What to Do If You Have Products Subject to New U.S. Tariffs

Where It All Began

  • It all began with the U.S. Administration’s stated concerns that China Trade Practices are doing seriously harm to U.S. companies at home and abroad, as well as limiting U.S. companies’ ability to export U.S. products to China.
    • China uses joint venture requirements, foreign investment restrictions, and licensing processes to require U.S. or pressure technology transfers from U.S. companies.
    • China deprives U.S. companies of the ability to set market-based terms in licensing and other technology related negotiations.
    • China directs and unfairly facilitates the systematic investment, and acquisition of, U.S. companies and assets to generate large-scale technology transfers.
    • China conducts and supports cyber intrusions into U.S. commercial computer networks to gain unauthorized access to commercially valuable business information.
  • Some of the retaliation from China as well as the USA’s other trading partners is also related to the fact that the U.S. imposed tariffs on steel and aluminum imports earlier this year.
  • USTR’s concern is that the WTO was not designed to handle trade issues with a major economy that is not strictly motivated by the need to “make a profit.”

Other Related Issues

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  • The Chinese have retaliated and will likely continue to retaliate until there is some form of negotiated settlement.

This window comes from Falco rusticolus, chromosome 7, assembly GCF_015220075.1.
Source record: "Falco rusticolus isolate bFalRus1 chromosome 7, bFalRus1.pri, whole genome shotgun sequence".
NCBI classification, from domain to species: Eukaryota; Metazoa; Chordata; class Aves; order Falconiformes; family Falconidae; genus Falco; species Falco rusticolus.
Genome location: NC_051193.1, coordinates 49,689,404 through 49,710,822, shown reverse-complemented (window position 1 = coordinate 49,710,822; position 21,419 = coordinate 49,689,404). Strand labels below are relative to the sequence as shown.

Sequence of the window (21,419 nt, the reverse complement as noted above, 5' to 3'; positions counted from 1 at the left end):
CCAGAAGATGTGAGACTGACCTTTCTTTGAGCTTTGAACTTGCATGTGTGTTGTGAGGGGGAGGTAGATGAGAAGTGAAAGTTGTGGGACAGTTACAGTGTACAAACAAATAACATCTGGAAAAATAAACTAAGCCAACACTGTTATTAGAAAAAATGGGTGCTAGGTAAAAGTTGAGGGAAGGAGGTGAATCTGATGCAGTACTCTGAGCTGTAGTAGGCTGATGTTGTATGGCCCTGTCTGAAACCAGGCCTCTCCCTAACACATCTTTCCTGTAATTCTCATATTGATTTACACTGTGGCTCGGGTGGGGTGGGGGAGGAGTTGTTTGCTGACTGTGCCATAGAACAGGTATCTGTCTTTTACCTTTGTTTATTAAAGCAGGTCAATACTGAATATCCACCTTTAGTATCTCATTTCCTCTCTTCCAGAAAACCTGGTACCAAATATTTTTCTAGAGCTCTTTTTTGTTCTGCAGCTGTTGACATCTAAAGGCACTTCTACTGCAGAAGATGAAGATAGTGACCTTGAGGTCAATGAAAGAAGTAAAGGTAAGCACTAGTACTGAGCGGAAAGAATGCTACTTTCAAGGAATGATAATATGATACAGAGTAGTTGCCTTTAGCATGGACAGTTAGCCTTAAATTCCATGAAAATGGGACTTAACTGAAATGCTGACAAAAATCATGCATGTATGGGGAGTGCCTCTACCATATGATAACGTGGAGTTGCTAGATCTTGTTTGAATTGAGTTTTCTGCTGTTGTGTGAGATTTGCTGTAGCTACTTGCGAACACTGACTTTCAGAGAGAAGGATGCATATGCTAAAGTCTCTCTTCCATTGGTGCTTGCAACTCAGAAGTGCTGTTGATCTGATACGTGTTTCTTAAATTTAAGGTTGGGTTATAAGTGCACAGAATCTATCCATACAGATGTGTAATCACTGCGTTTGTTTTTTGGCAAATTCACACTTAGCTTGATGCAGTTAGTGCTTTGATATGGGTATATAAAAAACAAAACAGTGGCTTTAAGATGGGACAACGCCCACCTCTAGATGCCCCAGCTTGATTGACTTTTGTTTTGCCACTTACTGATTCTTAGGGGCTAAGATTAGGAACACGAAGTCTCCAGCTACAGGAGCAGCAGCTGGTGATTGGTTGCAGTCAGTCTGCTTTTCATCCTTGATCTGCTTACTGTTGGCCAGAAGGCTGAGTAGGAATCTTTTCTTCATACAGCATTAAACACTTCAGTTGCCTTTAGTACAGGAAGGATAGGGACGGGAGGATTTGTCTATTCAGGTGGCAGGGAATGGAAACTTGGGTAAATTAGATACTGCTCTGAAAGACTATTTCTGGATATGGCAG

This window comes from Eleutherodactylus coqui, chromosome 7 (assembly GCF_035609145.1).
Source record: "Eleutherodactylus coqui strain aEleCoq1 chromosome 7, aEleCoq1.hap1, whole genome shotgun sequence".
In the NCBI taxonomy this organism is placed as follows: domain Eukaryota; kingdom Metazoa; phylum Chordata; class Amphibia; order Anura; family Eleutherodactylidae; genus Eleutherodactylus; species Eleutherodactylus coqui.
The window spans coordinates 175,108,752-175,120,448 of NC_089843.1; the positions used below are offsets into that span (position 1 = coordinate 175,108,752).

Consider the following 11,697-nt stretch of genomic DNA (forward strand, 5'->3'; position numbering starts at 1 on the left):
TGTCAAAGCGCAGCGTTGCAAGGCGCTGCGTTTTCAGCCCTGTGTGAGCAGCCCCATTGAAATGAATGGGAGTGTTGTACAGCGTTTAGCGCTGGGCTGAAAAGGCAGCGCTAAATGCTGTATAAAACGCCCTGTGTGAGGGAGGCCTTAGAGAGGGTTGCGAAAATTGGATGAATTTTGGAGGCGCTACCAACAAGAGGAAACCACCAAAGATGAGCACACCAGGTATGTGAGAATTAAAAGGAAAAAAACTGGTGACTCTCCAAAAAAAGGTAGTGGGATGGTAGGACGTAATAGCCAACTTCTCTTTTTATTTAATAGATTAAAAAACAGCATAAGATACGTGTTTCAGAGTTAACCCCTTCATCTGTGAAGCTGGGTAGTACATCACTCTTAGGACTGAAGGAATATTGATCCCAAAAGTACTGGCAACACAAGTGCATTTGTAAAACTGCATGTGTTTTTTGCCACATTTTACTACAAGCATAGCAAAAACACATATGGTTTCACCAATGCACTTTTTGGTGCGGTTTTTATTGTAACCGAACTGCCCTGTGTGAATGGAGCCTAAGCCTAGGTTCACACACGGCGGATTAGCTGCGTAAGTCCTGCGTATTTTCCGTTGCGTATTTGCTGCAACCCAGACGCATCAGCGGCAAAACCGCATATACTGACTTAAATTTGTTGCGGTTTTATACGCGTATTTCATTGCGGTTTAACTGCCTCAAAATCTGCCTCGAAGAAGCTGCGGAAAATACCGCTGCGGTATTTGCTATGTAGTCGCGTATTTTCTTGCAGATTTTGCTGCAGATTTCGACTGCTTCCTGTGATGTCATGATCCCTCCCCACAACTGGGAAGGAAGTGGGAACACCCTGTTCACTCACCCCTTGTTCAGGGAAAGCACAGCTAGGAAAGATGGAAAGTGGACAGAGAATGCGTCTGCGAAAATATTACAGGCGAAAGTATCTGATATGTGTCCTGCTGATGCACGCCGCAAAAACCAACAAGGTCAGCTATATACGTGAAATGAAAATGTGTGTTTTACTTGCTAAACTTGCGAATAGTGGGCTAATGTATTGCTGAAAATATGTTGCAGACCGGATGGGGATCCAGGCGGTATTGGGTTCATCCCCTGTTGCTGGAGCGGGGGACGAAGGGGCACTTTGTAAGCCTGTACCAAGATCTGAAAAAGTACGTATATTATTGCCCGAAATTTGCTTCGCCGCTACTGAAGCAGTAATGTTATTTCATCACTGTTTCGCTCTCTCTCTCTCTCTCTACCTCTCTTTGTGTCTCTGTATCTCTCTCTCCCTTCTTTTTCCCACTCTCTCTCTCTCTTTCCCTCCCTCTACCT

• This retaliation is having a significant impact on U.S. farmers.
    • The new retaliation lists hit almost every product that the Chinese import from the U.S.
    • Since China does not import from the U.S. nearly as much as they export to the U.S., they have effectively run out of bullets to retaliate “tit for tat.”
  • Both countries retaliation list include tariff lines where there is currently no trade!
  • President Donald Trump has announced his intentions to place similar levies on all of the rest of Chinese exports if there is no solution.
  • China has begun penalizing U.S. companies in China and will likely begin collecting tariffs on their exports to the U.S. on sensitive items such as rare earth metals.

What You Should Do

  • If you have products on Tranche 1, you should consider visiting this dedicated U.S. Trade Representative website to request an exclusion.
  • If you have products on Tranche 2, once the new Federal Register notice is issued, plan to file for individual product exemptions.
  • Tranche 3:
    • Now that the list has been published, it needs to be carefully reviewed to see if products of interest to you are included.
    • Prepare to request exemptions, if and when USTR publishes a procedure for handling such requests.
  • In the case of each of these Tranches, please be aware that if exemptions are granted, all importers will benefit from such exemptions, and any duties collected will be refunded. Therefore, prepare your invoicing system to keep track of these duties as your customers will be expecting refunds.
  • With all tranches, these tariffs should be considered surtaxes, unless the final federal register notice declares otherwise for items recently approved for Temporary Duty Suspensions.
  • Customs has issued a ruling that these tariffs can be included in duty drawback filings.